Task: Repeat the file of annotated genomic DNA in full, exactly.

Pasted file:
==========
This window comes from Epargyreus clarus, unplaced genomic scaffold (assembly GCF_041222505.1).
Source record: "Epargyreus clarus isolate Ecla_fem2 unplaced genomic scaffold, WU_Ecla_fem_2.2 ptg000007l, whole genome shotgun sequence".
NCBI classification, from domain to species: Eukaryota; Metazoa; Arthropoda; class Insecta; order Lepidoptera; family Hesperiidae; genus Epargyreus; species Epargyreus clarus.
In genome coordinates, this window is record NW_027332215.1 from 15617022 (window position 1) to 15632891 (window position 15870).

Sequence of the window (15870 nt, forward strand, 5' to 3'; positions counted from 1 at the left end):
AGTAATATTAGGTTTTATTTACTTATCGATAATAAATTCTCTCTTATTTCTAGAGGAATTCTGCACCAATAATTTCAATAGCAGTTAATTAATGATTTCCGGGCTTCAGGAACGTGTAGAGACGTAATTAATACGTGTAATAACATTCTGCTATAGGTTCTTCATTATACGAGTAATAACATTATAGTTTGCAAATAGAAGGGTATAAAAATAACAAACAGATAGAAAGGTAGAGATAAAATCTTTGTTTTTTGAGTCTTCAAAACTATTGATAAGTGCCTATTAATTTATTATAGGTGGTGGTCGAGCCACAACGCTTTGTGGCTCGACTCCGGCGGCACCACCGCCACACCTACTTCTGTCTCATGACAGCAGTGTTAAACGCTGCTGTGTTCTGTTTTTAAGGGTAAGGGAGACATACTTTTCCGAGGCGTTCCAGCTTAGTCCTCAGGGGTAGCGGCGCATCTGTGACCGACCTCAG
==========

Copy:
This window comes from Epargyreus clarus, unplaced genomic scaffold (assembly GCF_041222505.1).
Source record: "Epargyreus clarus isolate Ecla_fem2 unplaced genomic scaffold, WU_Ecla_fem_2.2 ptg000007l, whole genome shotgun sequence".
NCBI classification, from domain to species: Eukaryota; Metazoa; Arthropoda; class Insecta; order Lepidoptera; family Hesperiidae; genus Epargyreus; species Epargyreus clarus.
In genome coordinates, this window is record NW_027332215.1 from 15617022 (window position 1) to 15632891 (window position 15870).

Sequence of the window (15870 nt, forward strand, 5' to 3'; positions counted from 1 at the left end):
AGTAATATTAGGTTTTATTTACTTATCGATAATAAATTCTCTCTTATTTCTAGAGGAATTCTGCACCAATAATTTCAATAGCAGTTAATTAATGATTTCCGGGCTTCAGGAACGTGTAGAGACGTAATTAATACGTGTAATAACATTCTGCTATAGGTTCTTCATTATACGAGTAATAACATTATAGTTTGCAAATAGAAGGGTATAAAAATAACAAACAGATAGAAAGGTAGAGATAAAATCTTTGTTTTTTGAGTCTTCAAAACTATTGATAAGTGCCTATTAATTTATTATAGGTGGTGGTCGAGCCACAACGCTTTGTGGCTCGACTCCGGCGGCACCACCGCCACACCTACTTCTGTCTCATGACAGCAGTGTTAAACGCTGCTGTGTTCTGTTTTTAAGGGTAAGGGAGACATACTTTTCCGAGGCGTTCCAGCTTAGTCCTCAGGGGTAGCGGCGCATCTGTGACCGACCTCAG